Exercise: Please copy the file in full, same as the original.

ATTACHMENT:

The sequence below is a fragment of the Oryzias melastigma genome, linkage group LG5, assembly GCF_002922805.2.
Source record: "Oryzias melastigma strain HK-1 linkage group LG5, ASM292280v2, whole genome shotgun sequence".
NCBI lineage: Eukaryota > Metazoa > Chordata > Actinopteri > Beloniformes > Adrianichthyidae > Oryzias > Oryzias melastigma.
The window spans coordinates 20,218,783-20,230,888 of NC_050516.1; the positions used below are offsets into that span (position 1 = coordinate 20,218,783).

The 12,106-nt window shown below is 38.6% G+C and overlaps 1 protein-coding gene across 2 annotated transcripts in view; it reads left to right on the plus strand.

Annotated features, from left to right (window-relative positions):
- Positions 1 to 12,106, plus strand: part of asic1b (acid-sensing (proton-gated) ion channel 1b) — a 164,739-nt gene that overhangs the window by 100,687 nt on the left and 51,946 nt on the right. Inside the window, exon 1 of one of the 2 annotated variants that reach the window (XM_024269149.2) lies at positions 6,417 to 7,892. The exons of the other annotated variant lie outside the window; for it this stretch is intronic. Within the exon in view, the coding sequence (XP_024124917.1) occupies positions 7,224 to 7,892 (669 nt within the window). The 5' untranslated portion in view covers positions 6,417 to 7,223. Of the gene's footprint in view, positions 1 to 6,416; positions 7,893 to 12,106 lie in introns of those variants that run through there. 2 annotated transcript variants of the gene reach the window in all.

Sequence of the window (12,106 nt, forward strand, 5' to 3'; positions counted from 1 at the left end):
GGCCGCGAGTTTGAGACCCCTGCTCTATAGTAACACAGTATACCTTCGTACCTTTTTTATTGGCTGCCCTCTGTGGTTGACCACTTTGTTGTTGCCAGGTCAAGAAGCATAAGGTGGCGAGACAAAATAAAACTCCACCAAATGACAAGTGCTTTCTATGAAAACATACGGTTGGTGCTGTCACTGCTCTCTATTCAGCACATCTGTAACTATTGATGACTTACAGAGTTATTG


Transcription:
The sequence below is a fragment of the Oryzias melastigma genome, linkage group LG5, assembly GCF_002922805.2.
Source record: "Oryzias melastigma strain HK-1 linkage group LG5, ASM292280v2, whole genome shotgun sequence".
NCBI lineage: Eukaryota > Metazoa > Chordata > Actinopteri > Beloniformes > Adrianichthyidae > Oryzias > Oryzias melastigma.
The window spans coordinates 20,218,783-20,230,888 of NC_050516.1; the positions used below are offsets into that span (position 1 = coordinate 20,218,783).

The 12,106-nt window shown below is 38.6% G+C and overlaps 1 protein-coding gene across 2 annotated transcripts in view; it reads left to right on the plus strand.

Annotated features, from left to right (window-relative positions):
- Positions 1 to 12,106, plus strand: part of asic1b (acid-sensing (proton-gated) ion channel 1b) — a 164,739-nt gene that overhangs the window by 100,687 nt on the left and 51,946 nt on the right. Inside the window, exon 1 of one of the 2 annotated variants that reach the window (XM_024269149.2) lies at positions 6,417 to 7,892. The exons of the other annotated variant lie outside the window; for it this stretch is intronic. Within the exon in view, the coding sequence (XP_024124917.1) occupies positions 7,224 to 7,892 (669 nt within the window). The 5' untranslated portion in view covers positions 6,417 to 7,223. Of the gene's footprint in view, positions 1 to 6,416; positions 7,893 to 12,106 lie in introns of those variants that run through there. 2 annotated transcript variants of the gene reach the window in all.

Sequence of the window (12,106 nt, forward strand, 5' to 3'; positions counted from 1 at the left end):
GGCCGCGAGTTTGAGACCCCTGCTCTATAGTAACACAGTATACCTTCGTACCTTTTTTATTGGCTGCCCTCTGTGGTTGACCACTTTGTTGTTGCCAGGTCAAGAAGCATAAGGTGGCGAGACAAAATAAAACTCCACCAAATGACAAGTGCTTTCTATGAAAACATACGGTTGGTGCTGTCACTGCTCTCTATTCAGCACATCTGTAACTATTGATGACTTACAGAGTTATTG